Fear of heights

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October 4, 2004 // UPDATED 4:14 pm - April 25, 2007
By: Sarah McKenzie
Sarah McKenzie

They live in or near Downtown but oppose tall towers -- and have the power to enforce their views

It's a paradoxical phenomenon: Urbanites opposed to tall buildings.

The uprising over high-rises is not a new trend. Some seethed when Target first proposed its 32-story headquarters at Nicollet Mall & South 11th Street. The Carlyle, a 39-story condo tower set to rise near Downtown's central riverfront at South 1st Street & 3rd Avenue South, attracted opponents who argued it would wall off the river.

More recently, the Parc Centrale -- a 21-story "point" tower proposed for Loring Park -- generated intense criticism from a large group of residents who said the condo project would dwarf neighboring mansions and undermine the Loring Hill area's historic character. More than 600 people signed a petition calling for a maximum six-story tower instead.

The Minneapolis City Council and the city's Planning Commission rejected Parc Centrale's proposed height. Brad Hoyt, the lead developer for Wayzata-based Continental Development Group, has said he will sue the city over the denial.

The debate over towers Downtown and its surrounding neighborhoods is more intense than just about any other topic Downtown community groups discuss these days.

Next-door neighborhoods can take opposite views. While Loring Park has fought Parc Centrale, just east of its 5th Avenue border, Elliot Park has embraced Grant Park, a 27-story tower at 500 E. Grant St., and two other planned high-rises.

Paul Mellblom, an architect with Downtown-based Meyer, Scherer & Rockcastle, is a Parc Centrale partner. He said he was disappointed over the way the concept was received but does not criticize neighbors' power.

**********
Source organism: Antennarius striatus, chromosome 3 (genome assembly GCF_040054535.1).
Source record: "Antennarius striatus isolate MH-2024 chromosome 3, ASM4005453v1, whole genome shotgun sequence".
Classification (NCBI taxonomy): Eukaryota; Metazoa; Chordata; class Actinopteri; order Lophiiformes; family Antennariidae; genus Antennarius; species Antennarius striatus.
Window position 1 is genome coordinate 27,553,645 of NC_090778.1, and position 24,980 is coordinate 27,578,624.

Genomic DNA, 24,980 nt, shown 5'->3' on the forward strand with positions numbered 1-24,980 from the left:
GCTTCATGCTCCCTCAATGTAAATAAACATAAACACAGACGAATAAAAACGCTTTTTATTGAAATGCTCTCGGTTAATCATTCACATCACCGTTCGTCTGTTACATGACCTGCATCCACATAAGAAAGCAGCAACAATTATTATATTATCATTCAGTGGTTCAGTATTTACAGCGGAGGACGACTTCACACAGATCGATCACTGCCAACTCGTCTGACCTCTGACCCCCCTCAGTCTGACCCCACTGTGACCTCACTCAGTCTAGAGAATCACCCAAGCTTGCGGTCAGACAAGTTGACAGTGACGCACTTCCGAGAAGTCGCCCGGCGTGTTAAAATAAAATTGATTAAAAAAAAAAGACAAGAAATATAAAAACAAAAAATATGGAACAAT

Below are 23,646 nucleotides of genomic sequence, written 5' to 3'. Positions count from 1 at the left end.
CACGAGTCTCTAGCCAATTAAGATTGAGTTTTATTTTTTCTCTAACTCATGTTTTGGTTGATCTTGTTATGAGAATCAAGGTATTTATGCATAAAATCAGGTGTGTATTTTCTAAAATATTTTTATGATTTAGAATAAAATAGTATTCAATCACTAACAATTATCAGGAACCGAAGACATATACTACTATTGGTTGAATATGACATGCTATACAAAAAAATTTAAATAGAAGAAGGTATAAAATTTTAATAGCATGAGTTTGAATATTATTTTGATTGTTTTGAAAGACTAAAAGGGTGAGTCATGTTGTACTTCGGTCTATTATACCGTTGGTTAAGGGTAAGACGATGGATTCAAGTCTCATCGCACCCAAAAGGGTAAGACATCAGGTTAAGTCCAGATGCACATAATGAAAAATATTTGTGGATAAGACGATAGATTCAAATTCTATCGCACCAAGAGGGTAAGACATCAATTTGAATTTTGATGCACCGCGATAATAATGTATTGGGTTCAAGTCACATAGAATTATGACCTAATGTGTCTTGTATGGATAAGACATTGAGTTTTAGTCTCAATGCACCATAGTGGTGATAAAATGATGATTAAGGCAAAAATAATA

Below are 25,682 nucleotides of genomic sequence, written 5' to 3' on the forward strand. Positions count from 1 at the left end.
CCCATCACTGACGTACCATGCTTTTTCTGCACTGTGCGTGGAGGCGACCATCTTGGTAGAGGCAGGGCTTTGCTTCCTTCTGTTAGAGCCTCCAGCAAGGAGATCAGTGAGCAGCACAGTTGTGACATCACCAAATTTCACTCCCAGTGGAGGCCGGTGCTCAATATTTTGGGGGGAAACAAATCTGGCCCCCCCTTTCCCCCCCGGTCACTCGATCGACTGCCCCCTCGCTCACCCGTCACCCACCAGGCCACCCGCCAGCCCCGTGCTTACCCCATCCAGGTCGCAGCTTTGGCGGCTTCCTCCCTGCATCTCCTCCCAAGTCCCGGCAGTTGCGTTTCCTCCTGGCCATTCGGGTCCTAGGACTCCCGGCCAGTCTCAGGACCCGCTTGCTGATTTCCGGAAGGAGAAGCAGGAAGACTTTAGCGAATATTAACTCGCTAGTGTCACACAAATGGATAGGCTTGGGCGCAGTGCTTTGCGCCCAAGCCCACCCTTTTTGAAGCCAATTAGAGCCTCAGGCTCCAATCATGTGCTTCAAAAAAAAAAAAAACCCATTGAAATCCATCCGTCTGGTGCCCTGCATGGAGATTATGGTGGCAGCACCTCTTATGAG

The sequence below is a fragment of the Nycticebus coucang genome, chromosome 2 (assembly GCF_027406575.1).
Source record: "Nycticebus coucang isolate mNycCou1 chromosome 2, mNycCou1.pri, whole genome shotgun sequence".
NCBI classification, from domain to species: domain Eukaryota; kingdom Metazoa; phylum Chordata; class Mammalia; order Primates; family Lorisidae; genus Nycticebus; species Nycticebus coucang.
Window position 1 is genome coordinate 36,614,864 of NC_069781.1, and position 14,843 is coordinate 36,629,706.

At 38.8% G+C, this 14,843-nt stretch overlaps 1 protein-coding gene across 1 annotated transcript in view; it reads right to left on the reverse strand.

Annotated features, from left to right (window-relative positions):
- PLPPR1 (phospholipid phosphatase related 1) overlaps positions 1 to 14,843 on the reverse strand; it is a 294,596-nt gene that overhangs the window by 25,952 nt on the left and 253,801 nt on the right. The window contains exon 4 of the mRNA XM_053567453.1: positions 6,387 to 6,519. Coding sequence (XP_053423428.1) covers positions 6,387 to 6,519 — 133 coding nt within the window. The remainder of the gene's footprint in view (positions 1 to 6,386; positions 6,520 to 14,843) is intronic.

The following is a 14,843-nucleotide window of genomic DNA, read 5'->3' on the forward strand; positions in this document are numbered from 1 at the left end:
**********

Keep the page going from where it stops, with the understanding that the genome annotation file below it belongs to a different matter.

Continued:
"The role of the neighborhood is very important. That's a key lesson. The good thing to come of this is that the neighborhood really become engaged in this process," Mellblom said. "You really need to pay attention to how you ideas are going to be received and whether they are gaining credence or not."

The neighborhoods' power springs from city zoning rules that limit building heights -- meaning the City Council must grant an exception for many towers. And City Councilmember Lisa Goodman (7th Ward), who represents Loring Park and Elliot Park, says her support is contingent on the developer working with the neighborhood.

"When communicating with the developers I almost always say, 'I don't live adjacent to this. You need to talk to the people who do,'" she said.

In the case of Parc Centrale, the architect's pitch for the "point" concept -- a taller, more slender tower -- never gained traction with the residents.

The tower's design was inspired by Vancouver architecture. The city has permitted several "point" high-rises in its downtown area in the past decade to accommodate a rapidly growing population. "Point" towers rise narrowly from a wider base, designed to cast small shadows on surrounding buildings -- particularly important in sun-starved winter cities such as Minneapolis.

Mellblom said it took a few decades for the towers to become palatable to Vancouverites. The same might be true for Downtown Minneapolis.

"People have a fear that tall buildings are going to degrade their quality of life," he said.

In Loring Park, those who organized against Parc Centrale raised concern the tower would set a precedent for other high-rises and spark a wave of demolition in the neighborhood's Loring Park Hill section, bounded by Lyndale and LaSalle avenues, West 15th Street and Interstate-94.

The area is dotted with small mansions, three- to six-story buildings and a few high-rises such as the Summit, whose traditional towers rise 20 and 23 stories at 400 Groveland Ave.

Some protestors objected to losing Loring Park views; others worried Parc Centrale would further gentrify the neighborhood and price out long-term renters.

John Van Heel, president of the Citizens for a Loring Park Community, called the tower debate a "complicated issue."

"Towers are OK in some places and not others. This was clearly the case with Parc Centrale on the hill. That was a wrong location for a tower," he said.

Van Heel agreed with Parc Centrale opponents who raised concerns about the tower spiking land values and creating a wave of redevelopment. The neighborhood group is moving forward with a small-area study of Loring Hill to better review future proposals.

Judith Martin, president of the city's Planning Commission and an urban geography professor who heads the University of Minnesota's Urban Studies Department, said the challenges facing Loring Park aren't unique in the city.